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Reviewed by Cheryl E. Rodriguez for Readers' Favorite
Seven Wings to Glory by Kathleen M. Rodgers is a story of family, faith and forgiveness. Johnnie Kitchen has endured her share of grief and heartache, as well as joy and love. But, once again, her chutzpah and resolve must be tested. “You got to have faith.” Johnnie hears these words as her youngest son, Cade, deploys to Afghanistan. This year, Memorial Day has greater meaning for Johnnie. Grieving the loss of her father she never knew, and feeling the absence of her son, Johnnie stares at the monument in Soldier’s Park. This precious moment is interrupted by an act of racial harassment toward her and her best friend, Whit. After this dreadful event, Johnnie channels her anger, worry and fear through writing. Her column in the local newspaper gives Johnnie a voice. Her words begin to ring loud and clear as she exposes racism, past and present, in her small Texas community. While her son fights in Afghanistan, Johnnie battles the ghosts of war at home.
Seven Wings to Glory captures the mind, heart and soul of its heroine. Kathleen M. Rodgers' gift of storytelling is extraordinary. She pens true emotions, and although her works are fictional, they portray genuine realities. Her words and writing style pluck at your heartstrings. The narrative is a sequel to Johnnie Come Lately, and Rodgers carefully pens snapshots from the first book, creating harmony between the past and the present. Her experience as a military wife is exposed in the lives of her cast of characters. The duality of sentiments is revealed in her characters. Pride and prejudice, fear and faith, hope and doubt become chaotic blends of their thoughts and deeds. Furthermore, I personally love the character of Brother Dog, and his significance within the story.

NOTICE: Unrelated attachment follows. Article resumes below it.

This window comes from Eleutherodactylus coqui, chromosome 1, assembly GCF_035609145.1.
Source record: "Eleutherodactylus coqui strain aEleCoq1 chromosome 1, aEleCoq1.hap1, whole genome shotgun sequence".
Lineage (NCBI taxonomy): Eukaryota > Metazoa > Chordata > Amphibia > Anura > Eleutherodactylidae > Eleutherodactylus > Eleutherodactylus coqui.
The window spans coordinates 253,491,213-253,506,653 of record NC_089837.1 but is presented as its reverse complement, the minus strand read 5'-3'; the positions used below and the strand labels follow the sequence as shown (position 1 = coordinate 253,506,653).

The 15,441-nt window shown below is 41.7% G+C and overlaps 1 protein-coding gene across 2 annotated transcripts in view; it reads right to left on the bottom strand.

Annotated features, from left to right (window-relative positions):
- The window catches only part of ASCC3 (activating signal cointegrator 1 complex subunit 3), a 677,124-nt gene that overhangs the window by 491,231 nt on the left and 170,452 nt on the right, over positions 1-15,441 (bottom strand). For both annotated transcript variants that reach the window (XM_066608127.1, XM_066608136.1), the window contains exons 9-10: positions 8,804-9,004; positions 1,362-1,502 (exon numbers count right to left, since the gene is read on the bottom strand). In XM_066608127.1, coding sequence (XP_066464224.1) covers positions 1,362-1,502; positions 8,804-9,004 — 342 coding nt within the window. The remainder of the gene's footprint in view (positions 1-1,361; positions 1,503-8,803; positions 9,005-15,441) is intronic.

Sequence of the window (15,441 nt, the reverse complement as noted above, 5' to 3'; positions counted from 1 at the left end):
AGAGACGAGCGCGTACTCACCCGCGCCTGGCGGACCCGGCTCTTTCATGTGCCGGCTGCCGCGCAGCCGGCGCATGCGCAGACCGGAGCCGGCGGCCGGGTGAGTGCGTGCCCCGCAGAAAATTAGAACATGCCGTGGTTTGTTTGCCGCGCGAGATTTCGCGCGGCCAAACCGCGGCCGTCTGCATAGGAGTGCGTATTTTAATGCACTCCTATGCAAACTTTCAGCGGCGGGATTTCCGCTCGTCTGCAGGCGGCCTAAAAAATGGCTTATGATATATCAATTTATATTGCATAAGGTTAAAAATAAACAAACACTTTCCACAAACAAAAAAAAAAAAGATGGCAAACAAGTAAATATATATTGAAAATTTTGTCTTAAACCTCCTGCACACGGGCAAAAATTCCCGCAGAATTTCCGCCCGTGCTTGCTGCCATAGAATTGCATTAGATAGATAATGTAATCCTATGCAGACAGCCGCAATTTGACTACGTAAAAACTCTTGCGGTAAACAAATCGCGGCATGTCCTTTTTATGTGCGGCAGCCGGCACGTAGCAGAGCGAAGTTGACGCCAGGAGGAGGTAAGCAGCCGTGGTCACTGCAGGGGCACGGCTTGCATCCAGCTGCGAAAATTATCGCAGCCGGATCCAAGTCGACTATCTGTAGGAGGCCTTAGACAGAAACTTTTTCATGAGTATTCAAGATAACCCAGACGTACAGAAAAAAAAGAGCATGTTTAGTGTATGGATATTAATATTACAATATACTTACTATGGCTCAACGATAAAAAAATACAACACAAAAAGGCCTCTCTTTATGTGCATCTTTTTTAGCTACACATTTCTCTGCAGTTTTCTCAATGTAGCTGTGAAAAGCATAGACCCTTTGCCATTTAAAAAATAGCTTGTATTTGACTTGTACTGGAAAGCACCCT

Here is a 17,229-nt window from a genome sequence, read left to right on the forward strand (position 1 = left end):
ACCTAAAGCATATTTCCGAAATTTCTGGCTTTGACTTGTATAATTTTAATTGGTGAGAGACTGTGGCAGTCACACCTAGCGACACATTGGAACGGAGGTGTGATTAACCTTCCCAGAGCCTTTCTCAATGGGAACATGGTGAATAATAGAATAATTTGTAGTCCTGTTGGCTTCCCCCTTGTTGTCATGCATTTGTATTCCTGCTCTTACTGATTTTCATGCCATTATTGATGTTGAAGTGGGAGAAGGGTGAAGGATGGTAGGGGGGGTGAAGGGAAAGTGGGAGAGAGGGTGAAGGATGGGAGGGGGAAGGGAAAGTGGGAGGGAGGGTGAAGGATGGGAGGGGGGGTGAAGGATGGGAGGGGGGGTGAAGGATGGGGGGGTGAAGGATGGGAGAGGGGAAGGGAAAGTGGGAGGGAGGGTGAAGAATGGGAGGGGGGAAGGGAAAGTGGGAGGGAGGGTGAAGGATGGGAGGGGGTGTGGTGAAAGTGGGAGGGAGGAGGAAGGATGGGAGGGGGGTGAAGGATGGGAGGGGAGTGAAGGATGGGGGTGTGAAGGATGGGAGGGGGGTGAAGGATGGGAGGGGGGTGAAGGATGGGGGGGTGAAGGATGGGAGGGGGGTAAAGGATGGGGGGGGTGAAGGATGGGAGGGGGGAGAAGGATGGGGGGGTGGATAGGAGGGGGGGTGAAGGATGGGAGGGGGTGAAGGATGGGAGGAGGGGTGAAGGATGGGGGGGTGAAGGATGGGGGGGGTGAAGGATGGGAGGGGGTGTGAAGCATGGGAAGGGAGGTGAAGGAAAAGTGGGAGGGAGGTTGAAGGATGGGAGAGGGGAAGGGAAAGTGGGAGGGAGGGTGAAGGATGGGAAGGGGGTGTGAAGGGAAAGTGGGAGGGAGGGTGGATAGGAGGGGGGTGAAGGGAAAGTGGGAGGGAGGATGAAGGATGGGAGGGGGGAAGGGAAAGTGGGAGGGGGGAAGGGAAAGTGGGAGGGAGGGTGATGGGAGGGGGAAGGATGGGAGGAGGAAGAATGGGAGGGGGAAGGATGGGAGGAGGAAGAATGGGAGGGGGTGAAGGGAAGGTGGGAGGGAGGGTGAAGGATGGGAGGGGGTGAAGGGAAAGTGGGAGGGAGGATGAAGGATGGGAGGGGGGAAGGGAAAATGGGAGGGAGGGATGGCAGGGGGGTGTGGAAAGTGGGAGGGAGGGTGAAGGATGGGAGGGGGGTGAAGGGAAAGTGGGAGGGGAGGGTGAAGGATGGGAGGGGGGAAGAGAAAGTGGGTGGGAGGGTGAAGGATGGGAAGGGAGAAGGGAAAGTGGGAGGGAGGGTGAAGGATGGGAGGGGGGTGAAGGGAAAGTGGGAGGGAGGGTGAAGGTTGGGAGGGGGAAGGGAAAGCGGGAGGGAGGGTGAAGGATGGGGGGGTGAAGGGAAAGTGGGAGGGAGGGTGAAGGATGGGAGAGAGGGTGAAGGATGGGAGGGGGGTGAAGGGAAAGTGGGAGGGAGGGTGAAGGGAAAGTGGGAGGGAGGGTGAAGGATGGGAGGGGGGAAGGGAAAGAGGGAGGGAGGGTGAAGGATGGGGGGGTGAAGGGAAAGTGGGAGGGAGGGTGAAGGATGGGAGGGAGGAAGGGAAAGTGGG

In the midst of the emotional tug of war, the action patiently flows like melted butter over steaming vegetables, covering every nook and cranny. The plot harnesses the traumas of war on the battlefield and at home, while simultaneously creating subplots of racism and family dysfunction. One of my favorite lines within the book is: “We’re all just made out of clay, some lighter, some darker. And yet we get caught up in name-calling over our shades.” The depth of those words is profound, and the image not easily forgotten. The theme throughout the story is faith. No matter what happens, or how bad life seems – never surrender your hope. Do whatever it takes to survive and then move on. With each word, the story becomes more earnest and heartfelt. Seven Wings to Glory is a novel that you don’t want to end.